People are living longer than ever before. Thanks to advancements in health care and an ever-increasing focus on wellness, many are living long enough to watch their great-grandchildren grow up. While this longevity is great news, it means that people now need more funds than they ever anticipated to retire comfortably. Bonds were once considered to be the way to go for cautious investors, but alternative investment ideas for boomers are starting to change traditional views on planning for the future.
Baby boomers are now reaching the age of retirement, and the numbers are in. Data from Fidelity’s 2020 Retirement Savings Assessment reveals that 34% of baby boomers do not believe they have enough money saved to live the lifestyle they desire in retirement. Many resort to pinching pennies. Countless boomers do not have enough in their retirement savings to travel, pursue hobbies or splurge on their grandkids. Some do not even have enough saved to meet their own basic needs. What’s the solution? Perhaps it’s time for a more creative retirement investment strategy.
Traditionally, most investing advice for boomers leading up to retirement includes investing in government bonds. Bonds have historically been considered a safe, conservative investment. Bonds almost ensure that the investment is protected. Unfortunately, they don’t consider inflation, and there are other disadvantages. And in today’s era of ultra-low interest rates, the future of bonds is uncertain.
Greg McBride, senior Vice President at Bankrate.com, recently told the Huffington Post, “There is a ton of risk in the bond market, concentrated among long-term bonds. And a lot of investors that went into bonds under the guise of safety could get a rude awakening if interest rates rise and the value of those long-term bonds plunges…You are getting very little in the way of income, and you’ve got a risk of significant downside volatility at this point.”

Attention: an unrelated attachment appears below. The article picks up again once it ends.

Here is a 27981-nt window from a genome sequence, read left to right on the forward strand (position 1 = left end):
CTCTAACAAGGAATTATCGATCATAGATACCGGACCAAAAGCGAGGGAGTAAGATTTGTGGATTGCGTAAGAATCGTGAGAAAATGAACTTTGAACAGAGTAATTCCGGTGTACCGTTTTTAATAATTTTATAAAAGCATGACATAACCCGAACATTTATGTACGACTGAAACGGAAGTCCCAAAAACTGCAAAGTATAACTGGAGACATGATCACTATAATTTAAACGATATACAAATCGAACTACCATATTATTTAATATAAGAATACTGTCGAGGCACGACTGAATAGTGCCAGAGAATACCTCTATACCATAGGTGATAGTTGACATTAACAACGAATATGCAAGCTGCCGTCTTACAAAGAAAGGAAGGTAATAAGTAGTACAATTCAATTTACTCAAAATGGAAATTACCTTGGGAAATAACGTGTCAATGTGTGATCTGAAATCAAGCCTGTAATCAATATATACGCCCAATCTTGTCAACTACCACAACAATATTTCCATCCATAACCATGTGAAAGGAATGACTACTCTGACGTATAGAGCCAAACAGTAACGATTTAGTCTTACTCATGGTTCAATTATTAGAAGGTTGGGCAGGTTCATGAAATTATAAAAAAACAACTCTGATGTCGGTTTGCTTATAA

Does that mean you should ditch bonds? Not necessarily. As the experts tell HuffPost, hanging on to short- and medium-term bonds and lightening up on 20-year bonds allows you to increase the safety profile of your portfolio without losing much income.
Fortunately, boomers re-examining their current retirement plan for the future still have many options to supplement bonds.
Baby boomers nearing retirement age should rethink their retirement investment strategies when it comes to bonds. They should consider more aggressive approaches. Why? Measured risk in investments will help ensure that sufficient funds are on hand during the retirement years.
Before modifying any current investments, you should get the most up-to-date projection of your retirement income. Blackrock’s CoRI index retirement calculator is easy to use, and it considers bond and annuity prices in its estimate.Armed with a current retirement income number, boomers should explore nontraditional investment options:
The golden rule has long been to allocate 60% of your portfolio in stocks and 40% in bonds. This number should not be a hard and fast rule, and it does not apply to younger individuals who can afford an 80/20 mix. Daniel Hill, president and CEO of Hill Wealth Strategies, tells U.S. News & World Report: “The 60/40 portfolio is no longer a good option for investors to place their entire retirement in because people are living longer and should plan for 20 to 30 years of retirement. This has potential to be problematic because as inflation rises, so will expenses when they’re in retirement.”